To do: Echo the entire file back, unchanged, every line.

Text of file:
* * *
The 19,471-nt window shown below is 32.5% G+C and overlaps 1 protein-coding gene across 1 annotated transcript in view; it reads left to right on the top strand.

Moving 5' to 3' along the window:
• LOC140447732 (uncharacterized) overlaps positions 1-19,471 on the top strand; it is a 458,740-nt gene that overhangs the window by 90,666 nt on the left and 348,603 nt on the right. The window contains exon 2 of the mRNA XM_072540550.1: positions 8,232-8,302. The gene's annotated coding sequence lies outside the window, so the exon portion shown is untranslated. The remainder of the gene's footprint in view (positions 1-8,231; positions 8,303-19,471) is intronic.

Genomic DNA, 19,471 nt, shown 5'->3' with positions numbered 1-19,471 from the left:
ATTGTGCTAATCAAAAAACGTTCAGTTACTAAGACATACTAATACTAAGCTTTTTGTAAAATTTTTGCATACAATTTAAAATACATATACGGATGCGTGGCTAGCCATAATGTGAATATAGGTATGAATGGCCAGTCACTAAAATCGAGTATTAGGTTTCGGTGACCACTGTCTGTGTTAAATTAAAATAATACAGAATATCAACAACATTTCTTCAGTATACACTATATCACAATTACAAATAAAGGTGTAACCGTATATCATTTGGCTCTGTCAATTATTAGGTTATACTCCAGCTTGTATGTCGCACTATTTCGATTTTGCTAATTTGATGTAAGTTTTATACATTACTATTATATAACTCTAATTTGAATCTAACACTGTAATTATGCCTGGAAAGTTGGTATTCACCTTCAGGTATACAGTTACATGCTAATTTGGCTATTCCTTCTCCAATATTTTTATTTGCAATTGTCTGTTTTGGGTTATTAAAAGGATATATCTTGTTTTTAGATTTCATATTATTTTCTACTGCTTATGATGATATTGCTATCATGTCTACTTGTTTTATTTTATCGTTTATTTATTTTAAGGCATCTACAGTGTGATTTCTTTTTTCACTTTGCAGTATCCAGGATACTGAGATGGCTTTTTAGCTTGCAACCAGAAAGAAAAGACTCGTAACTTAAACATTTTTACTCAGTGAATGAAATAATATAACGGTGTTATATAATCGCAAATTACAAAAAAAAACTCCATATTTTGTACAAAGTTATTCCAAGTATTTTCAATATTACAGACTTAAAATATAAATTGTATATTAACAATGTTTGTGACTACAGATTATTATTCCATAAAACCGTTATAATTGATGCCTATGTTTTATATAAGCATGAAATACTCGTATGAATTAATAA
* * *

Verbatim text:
The 19,471-nt window shown below is 32.5% G+C and overlaps 1 protein-coding gene across 1 annotated transcript in view; it reads left to right on the top strand.

Moving 5' to 3' along the window:
• LOC140447732 (uncharacterized) overlaps positions 1-19,471 on the top strand; it is a 458,740-nt gene that overhangs the window by 90,666 nt on the left and 348,603 nt on the right. The window contains exon 2 of the mRNA XM_072540550.1: positions 8,232-8,302. The gene's annotated coding sequence lies outside the window, so the exon portion shown is untranslated. The remainder of the gene's footprint in view (positions 1-8,231; positions 8,303-19,471) is intronic.

Genomic DNA, 19,471 nt, shown 5'->3' with positions numbered 1-19,471 from the left:
ATTGTGCTAATCAAAAAACGTTCAGTTACTAAGACATACTAATACTAAGCTTTTTGTAAAATTTTTGCATACAATTTAAAATACATATACGGATGCGTGGCTAGCCATAATGTGAATATAGGTATGAATGGCCAGTCACTAAAATCGAGTATTAGGTTTCGGTGACCACTGTCTGTGTTAAATTAAAATAATACAGAATATCAACAACATTTCTTCAGTATACACTATATCACAATTACAAATAAAGGTGTAACCGTATATCATTTGGCTCTGTCAATTATTAGGTTATACTCCAGCTTGTATGTCGCACTATTTCGATTTTGCTAATTTGATGTAAGTTTTATACATTACTATTATATAACTCTAATTTGAATCTAACACTGTAATTATGCCTGGAAAGTTGGTATTCACCTTCAGGTATACAGTTACATGCTAATTTGGCTATTCCTTCTCCAATATTTTTATTTGCAATTGTCTGTTTTGGGTTATTAAAAGGATATATCTTGTTTTTAGATTTCATATTATTTTCTACTGCTTATGATGATATTGCTATCATGTCTACTTGTTTTATTTTATCGTTTATTTATTTTAAGGCATCTACAGTGTGATTTCTTTTTTCACTTTGCAGTATCCAGGATACTGAGATGGCTTTTTAGCTTGCAACCAGAAAGAAAAGACTCGTAACTTAAACATTTTTACTCAGTGAATGAAATAATATAACGGTGTTATATAATCGCAAATTACAAAAAAAAACTCCATATTTTGTACAAAGTTATTCCAAGTATTTTCAATATTACAGACTTAAAATATAAATTGTATATTAACAATGTTTGTGACTACAGATTATTATTCCATAAAACCGTTATAATTGATGCCTATGTTTTATATAAGCATGAAATACTCGTATGAATTAATAA